Even newsrooms well stocked with emergency supplies don’t have anywhere near the amount of protective gear to send journalists out regularly into high-risk situations. But there are individual options that can reduce risks.

  • Reporters and photographers are staying 6 feet away from others during interviews, using boom microphones.
  • Crews are outfitting booms or regular microphones with covers that can be washed afterward with soap or detergent and warm water and allowed to dry in the sun.
  • Journalists are wearing raincoats and pants while in the field, disinfecting them with a bleach solution afterward and leaving them outside to dry. Even wearing Wellingtons can be better than wearing “indoor shoes” out on assignment.
  • Rain covers, or even disposable ponchos, are being used on cameras and recording equipment indoors because it is easier to wash and dry some plastic than to disinfect the equipment.
    Journalists are working to remember not to set down gear, or if they must, put a disposable, protective layer under it. Crews carry garbage bags or other disposable plastic to put under their equipment, so gear bags are not picking up the virus from droplets that might have landed on a floor or table.
  • Journalists are wearing disposable latex gloves to pick up and throw away that plastic. The CDC provides guidance on the safe way to take off and dispose of gloves.

Enlisting sources in places you can't go

Risks may be too high for journalists to enter medical facilities or shelters housing ill people. So some journalists are working ahead of the worst of the crisis to set up medical and staff contacts that are confirmed and trusted and encourage them to report out the situations they see.

Even very local news organizations are setting up confidential call lines or protected tip lines to protect sources. Some use Signal, a secure voice and messaging app, or a method called SecureDrop that is explained to potential sources on a web page like this one from the International Consortium of Investigative Journalists.

HR policies and supporting your staff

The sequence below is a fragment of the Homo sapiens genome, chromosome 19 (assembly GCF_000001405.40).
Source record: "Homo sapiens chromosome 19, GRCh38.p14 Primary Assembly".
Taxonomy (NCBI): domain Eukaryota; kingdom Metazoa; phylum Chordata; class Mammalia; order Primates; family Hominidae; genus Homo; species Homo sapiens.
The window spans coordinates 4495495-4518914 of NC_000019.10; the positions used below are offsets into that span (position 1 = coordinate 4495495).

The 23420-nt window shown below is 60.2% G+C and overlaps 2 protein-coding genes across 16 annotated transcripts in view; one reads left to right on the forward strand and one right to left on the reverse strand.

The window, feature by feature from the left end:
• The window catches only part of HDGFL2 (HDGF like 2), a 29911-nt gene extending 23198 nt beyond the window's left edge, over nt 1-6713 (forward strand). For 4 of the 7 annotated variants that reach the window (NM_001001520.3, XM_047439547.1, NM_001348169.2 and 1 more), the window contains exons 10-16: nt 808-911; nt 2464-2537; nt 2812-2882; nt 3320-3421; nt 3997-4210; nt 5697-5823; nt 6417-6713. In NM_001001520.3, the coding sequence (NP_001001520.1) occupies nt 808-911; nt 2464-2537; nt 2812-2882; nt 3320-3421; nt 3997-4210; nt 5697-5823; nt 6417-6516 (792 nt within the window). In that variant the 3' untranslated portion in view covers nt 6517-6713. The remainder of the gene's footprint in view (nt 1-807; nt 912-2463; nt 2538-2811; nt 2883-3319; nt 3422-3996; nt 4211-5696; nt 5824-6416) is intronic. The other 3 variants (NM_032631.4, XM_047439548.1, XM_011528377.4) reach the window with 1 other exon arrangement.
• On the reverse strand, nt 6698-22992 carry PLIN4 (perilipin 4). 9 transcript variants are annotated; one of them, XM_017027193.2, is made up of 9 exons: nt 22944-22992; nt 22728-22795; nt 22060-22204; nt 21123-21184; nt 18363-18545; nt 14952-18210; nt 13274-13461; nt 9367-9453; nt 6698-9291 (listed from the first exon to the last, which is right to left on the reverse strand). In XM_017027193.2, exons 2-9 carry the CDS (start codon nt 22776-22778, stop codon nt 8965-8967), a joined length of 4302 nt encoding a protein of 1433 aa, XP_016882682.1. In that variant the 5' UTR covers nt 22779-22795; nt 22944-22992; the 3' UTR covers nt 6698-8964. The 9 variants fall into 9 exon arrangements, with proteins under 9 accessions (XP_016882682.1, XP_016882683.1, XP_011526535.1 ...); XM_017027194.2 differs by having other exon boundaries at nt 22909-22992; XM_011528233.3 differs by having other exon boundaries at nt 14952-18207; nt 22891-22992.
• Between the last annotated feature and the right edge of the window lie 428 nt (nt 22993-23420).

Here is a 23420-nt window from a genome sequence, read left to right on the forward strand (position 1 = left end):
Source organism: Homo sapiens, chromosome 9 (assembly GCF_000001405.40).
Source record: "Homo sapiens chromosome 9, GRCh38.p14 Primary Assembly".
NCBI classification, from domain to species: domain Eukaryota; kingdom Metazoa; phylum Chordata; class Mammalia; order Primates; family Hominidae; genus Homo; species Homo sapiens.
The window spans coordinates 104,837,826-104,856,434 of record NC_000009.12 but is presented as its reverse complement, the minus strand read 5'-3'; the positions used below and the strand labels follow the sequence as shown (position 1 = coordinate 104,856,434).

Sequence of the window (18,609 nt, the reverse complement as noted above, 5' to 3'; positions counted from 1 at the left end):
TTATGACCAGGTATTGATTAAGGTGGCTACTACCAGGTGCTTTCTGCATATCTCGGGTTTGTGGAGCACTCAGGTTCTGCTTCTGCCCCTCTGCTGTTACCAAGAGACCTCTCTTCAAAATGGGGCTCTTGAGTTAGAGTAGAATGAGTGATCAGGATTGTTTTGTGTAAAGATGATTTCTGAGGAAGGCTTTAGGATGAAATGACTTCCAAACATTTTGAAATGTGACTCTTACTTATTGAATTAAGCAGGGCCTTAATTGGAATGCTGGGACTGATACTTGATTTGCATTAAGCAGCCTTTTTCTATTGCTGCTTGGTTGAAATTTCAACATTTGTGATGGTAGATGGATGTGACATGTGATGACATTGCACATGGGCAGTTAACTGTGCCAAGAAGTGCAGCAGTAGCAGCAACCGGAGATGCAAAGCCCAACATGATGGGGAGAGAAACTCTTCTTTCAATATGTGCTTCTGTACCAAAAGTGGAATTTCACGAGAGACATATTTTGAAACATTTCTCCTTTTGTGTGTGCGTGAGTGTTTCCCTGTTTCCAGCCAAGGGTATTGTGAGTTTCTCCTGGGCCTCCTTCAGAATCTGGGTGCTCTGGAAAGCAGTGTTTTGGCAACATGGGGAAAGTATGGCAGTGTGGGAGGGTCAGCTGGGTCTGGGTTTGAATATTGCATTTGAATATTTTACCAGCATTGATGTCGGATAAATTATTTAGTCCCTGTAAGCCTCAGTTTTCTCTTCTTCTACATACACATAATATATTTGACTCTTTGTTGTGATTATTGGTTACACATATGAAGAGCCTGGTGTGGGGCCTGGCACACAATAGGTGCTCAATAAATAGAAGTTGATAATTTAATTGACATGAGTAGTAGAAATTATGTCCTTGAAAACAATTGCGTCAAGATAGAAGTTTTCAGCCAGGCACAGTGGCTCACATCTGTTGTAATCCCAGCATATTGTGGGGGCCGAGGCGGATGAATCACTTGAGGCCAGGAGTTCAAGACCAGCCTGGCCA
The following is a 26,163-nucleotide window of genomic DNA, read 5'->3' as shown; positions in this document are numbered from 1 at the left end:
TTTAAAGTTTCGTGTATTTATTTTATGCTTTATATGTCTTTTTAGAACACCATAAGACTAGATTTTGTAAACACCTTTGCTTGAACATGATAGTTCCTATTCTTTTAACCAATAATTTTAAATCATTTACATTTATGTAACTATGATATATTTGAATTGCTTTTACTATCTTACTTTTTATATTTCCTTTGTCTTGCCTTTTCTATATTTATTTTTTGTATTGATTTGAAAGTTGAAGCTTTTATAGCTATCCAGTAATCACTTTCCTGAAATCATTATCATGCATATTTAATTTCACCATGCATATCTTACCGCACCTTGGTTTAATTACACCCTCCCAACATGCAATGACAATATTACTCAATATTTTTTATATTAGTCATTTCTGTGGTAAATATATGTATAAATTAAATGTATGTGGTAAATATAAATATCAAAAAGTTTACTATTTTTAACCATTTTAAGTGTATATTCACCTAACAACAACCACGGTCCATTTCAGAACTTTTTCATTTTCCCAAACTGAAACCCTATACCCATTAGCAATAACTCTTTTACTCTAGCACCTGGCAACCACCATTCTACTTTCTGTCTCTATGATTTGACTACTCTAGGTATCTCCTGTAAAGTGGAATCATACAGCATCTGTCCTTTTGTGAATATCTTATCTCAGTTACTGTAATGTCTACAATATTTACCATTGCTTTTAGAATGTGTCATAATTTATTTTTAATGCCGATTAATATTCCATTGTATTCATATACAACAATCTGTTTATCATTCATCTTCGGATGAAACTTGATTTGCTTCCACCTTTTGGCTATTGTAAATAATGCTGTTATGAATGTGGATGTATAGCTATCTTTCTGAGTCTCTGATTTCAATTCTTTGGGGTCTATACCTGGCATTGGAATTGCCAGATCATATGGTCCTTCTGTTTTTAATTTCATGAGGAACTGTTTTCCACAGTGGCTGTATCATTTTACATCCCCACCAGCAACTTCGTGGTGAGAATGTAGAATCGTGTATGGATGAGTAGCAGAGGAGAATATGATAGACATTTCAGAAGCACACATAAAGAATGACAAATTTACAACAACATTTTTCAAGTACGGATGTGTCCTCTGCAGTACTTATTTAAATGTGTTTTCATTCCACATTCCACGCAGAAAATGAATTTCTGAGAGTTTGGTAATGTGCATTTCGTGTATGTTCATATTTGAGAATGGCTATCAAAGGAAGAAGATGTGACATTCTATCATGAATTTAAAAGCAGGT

Every employer should be reinforcing and following local health authority guidance including insisting that anyone with flu-like symptoms calls in sick and does not leave home to work. There also is a moral obligation to consider that staff may be living with people at risk of severe illness from COVID-19. Their concerns about protecting their loved ones have become considerations in making work assignments.

Strict policies regarding personal time off may not be flexible enough to accommodate employee needs as they look to juggle work and family responsibilities at home. Some ideas from INN members:

  • Extend sick leave time and allow it to cover anyone who needs to take time off to care for someone who is ill, or for a child.
  • Improvise flexible work schedules. One newsroom suspended a policy against combining remote work and dependent care and told employees to work out a flexible plan with managers.
  • Ask team members what they need to deal with their work-life issues, ask often, and be creative about finding solutions.

Chua notes that newsrooms that work with freelancers might consider policies for handling cases when a freelancer becomes ill through exposure on an assignment, or reasonably believes that is the case. News organizations are weighing how to determine if exposure likely came on assignment or elsewhere, and when and under what circumstances they would take responsibility for paying the freelancer for their quarantine period.

In all of these areas and all circumstances, news leaders advise their colleagues to be continually vigilant and ready to change.

Michael Christie, Reuters general manager, global logistics & security, said precautions must be continually reviewed in the face of a new virus.

“You are making some assumptions about what you are protecting yourself against that hopefully you will be right about,” he said. “But you also have to be prepared to update your protocols and your ideas about what you are protecting yourself against as new science comes out.”


Howard Goldberg is a project editor in California. He previously was a news manager for Associated Press in New York, Los Angeles and Columbus, Ohio.